Halloween may be over but there are still a few more costumes this week, mostly courtesy of the National Men’s Downhill Team Benefit held at Dusty’s.
Brian “Sherlock Holmes” checks out Ron’s plastic torso at the Halloween dance.
Hold it! Members of the Volunteer Ski Patrol lower a “patient” from the Olive Chair during an evacuation practice.
Jerry Blan and Hugh Smythe from Fortress Mountain Resorts present the Blackcomb development to the public.
A study in roof structures – the new Public Service Building awaits its roof.
Geopac’s 20-ton weight crashes down to compact the ground for the foundations of the Mountain Inn – the new 6-storey concrete hotel to be built at the Town Centre…
… while this week the top layer of gravel is placed on the new parking lot adjacent to the Public Service Building to be used by day skiers in the winter.
The Whistler Skiers Chapel at its new location beside the Whistler Mountain Ski Club cabin.
A crane sets the new steel in place for the base terminal of the Olive Chair while the excavation for the staging area proceeds.
The interior of the newly-remodelled L’Apres Dining Room showing the raised dining area and the tiffany lamps.
Misguided truck – the accident occurred on Tuesday when Hydro crews were fixing some downed lines.
At the National Team Benefit Dave Murray draws the door prize while a rather hoarse Paul Burrows gets ready to continue the auction.
TIMBER! This is the end of the tree that fell on several cars outside the Keg on Saturday evening.
T.W.U. members picket the Whistler Village site on Tuesday.
A new bridge and culvert is in place by November 10 after last week’s flooding.
Artist Roy Tomlinson demonstrates his technique on a litho stone at the showing at Inge Neilsen’s.
Lexi Ross and Craig Tomlinson look over the selection of skis at the ski swap.
Ross Morben, the new manager of Beau’s, lends a helping hand to the new renovations which include a live entertainment lounge.
It was a mad, mad, mad crowd at the Whistler Mountain Ski Club annual ski swap Sunday, November 7. Bargain hunters were not disappointed with the tremendous selection of ski equipment at real recession prices.
It was a quieter scene at the Burrows garage sale held on Matterhorn Drive.
Butcher John MacLeod carves a few slices for the new meat and seafood market at The Grocery Store.
Charlie Doyle (right) wailed it out with Foot in the Door Saturday, November 6 – a packed Stumps lounge like it’s never been packed before. Accompanying on guitar is Mark Schnaidt.
Davey Blaylock tries his hand at running the show, with a little help from Mayor Pat Carleton. Witnessing the change in who holds the gavel are (L to R) Mark Jennings, Jake Humphrey and Justin Adams. The Kindergarten class visited the Mayor in his chambers, which he has occupied for seven years before deciding to step down on November 20.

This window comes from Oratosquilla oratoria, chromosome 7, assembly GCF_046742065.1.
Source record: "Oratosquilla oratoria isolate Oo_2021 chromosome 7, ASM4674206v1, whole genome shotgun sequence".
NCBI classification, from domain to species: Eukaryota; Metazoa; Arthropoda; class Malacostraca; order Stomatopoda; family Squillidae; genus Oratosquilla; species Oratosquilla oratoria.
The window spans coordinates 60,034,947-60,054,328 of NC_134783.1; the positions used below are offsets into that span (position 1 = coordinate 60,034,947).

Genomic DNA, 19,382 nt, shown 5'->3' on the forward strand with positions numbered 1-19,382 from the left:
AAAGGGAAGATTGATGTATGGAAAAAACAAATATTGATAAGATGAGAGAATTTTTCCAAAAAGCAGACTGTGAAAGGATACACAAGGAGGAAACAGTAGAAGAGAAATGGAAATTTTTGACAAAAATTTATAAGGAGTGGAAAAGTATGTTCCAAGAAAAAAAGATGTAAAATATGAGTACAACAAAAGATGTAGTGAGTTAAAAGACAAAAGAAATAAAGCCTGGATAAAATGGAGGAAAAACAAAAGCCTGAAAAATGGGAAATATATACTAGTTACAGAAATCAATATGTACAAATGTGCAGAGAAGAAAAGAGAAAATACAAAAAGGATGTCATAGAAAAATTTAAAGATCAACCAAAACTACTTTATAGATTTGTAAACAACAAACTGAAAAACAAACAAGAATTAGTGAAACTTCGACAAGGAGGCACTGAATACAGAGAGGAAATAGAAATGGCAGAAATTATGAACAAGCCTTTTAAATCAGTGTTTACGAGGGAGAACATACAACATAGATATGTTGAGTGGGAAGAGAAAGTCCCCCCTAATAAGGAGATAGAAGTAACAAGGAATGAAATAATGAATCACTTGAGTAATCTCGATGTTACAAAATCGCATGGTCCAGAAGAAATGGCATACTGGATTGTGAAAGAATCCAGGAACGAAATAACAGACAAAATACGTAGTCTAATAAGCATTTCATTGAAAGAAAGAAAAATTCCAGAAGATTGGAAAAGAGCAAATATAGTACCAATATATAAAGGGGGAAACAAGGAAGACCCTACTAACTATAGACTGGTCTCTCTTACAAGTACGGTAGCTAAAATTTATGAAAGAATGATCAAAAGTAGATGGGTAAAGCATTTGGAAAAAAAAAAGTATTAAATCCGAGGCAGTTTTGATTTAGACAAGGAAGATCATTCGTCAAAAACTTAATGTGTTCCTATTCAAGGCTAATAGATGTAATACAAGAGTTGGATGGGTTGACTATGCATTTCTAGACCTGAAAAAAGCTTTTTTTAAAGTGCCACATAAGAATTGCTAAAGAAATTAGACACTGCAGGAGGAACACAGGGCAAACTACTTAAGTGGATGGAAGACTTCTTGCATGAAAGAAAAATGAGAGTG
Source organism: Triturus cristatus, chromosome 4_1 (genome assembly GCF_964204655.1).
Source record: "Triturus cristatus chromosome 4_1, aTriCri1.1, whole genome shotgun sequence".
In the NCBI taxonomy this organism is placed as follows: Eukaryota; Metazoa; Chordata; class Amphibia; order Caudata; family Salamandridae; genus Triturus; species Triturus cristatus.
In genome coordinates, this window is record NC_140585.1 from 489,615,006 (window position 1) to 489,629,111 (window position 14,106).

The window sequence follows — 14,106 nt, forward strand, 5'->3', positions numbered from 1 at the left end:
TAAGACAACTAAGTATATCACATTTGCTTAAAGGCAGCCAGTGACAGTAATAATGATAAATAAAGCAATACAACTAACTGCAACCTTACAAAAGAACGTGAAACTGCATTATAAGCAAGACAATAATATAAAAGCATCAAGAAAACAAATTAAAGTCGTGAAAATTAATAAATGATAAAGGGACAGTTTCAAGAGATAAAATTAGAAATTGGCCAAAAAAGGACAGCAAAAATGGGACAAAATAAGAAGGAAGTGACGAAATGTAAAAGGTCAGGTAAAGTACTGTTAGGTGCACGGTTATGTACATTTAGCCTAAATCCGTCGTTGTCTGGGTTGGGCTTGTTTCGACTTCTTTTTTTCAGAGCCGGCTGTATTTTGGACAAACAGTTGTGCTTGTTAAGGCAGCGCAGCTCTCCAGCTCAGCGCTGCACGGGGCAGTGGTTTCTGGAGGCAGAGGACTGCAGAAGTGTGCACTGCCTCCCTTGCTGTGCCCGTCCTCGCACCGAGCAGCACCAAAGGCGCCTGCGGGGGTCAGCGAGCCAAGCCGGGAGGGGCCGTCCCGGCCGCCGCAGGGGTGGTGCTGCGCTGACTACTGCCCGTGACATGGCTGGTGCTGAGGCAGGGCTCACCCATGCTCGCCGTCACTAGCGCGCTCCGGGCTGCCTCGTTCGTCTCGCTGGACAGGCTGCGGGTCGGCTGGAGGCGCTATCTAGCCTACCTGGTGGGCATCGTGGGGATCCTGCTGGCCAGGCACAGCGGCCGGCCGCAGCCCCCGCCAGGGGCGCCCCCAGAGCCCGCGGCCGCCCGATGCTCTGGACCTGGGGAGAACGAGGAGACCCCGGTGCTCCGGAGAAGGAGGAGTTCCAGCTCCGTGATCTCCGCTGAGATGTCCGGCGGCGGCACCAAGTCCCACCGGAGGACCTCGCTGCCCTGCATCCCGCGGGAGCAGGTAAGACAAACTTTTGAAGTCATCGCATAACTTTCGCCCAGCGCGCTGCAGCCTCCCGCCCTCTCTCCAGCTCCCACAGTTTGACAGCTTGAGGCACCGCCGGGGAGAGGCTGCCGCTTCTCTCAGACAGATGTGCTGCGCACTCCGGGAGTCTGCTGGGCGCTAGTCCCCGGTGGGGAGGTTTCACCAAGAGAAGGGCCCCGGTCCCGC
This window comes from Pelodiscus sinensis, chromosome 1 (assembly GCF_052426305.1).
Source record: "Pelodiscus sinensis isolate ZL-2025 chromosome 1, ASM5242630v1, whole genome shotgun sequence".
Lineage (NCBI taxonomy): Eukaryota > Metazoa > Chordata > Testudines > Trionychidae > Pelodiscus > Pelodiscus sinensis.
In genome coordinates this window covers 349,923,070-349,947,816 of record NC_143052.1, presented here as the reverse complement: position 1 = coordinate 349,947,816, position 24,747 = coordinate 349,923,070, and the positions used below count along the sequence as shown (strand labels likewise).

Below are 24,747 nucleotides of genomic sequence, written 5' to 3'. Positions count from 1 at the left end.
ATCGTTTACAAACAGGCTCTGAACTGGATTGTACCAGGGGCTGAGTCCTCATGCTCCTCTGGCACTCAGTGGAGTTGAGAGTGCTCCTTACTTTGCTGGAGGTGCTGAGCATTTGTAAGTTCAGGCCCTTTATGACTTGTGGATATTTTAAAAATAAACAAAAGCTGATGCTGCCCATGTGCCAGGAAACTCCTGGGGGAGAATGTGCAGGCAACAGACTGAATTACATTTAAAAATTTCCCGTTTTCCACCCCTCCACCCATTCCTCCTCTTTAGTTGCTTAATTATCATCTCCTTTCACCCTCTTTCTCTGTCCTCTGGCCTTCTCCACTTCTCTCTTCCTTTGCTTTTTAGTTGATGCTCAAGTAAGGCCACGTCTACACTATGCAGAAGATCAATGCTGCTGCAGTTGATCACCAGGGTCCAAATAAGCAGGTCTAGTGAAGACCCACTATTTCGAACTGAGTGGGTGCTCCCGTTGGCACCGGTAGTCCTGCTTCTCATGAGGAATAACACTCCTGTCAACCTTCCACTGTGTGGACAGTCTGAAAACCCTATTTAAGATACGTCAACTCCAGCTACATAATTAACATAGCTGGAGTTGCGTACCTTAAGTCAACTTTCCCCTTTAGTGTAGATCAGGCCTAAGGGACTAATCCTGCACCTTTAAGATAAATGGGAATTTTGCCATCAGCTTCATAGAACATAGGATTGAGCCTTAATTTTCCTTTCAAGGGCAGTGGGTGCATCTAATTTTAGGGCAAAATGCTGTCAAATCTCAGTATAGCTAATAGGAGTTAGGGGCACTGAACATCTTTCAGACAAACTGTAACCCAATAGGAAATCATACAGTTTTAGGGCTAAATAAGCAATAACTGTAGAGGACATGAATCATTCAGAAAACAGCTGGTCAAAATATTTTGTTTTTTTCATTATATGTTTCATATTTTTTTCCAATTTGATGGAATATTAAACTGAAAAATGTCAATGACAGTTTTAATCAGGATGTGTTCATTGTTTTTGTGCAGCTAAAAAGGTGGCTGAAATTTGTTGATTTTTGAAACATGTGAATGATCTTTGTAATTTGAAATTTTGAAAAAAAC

Grocery Store staff spent most of Saturday mopping up water that covered the floor. The damage was caused by a burst pipe in the Hearthstone Lodge. Both the Grocery Store and the liquor store were closed for more than half the day. Water damage was also sustained by some suites in the Hearthstone.
Jack Bright and Toulouse dressed in their finest for last Wednesday’s National Men’s Downhill Team Benefit at Dusty’s. The event raised about $7,500 for the team.
The real Whistler came out of the closet, so to speak, Halloween night to help support the National Ski Team Benefit. Mr. & Mrs. Halfenhalf walked away from Dusty’s with the top prize for best costume.
The Whistler Mountain Ski Club held its annual ski swap Saturday and Sunday as hundreds of local and Vancouver residents flocked to Myrtle Philip School gym to take advantage of the many bargains available.
At precisely 11 am on Sunday, November 11 a moment of silence followed by a brief ceremony will take place in front of the Public Safety Building. Among the group gathered there to remember the 114,000 Canadian men and women who died in a battle this century will be Rolly Horsey, a retired Major in the Canadian infantry who fought in World War II. Mr. Horsey, a resident of Whistler for 17 years with his wife Anne, started with Canadian Scottish in Victoria in 1939 shortly after war was declared and headed overseas to Great Britain on a three-ship convoy in 1941. For his commitment toward fighting against the Axis powers he received the DSO in an all-Canadian investiture at Buckingham Palace with Lt. Co. Lord Tweedsmuir. He returned to Europe in 1967 with his wife and visited a Canadian cemetery and was struck by the futility and sadness of all the young men who gave their life for their country during World War II. Mr. Horsey will be on hand Sunday to remember not only all those who died but also his own involvement fighting in Europe to defeat Adolf Hitler and the Axis powers.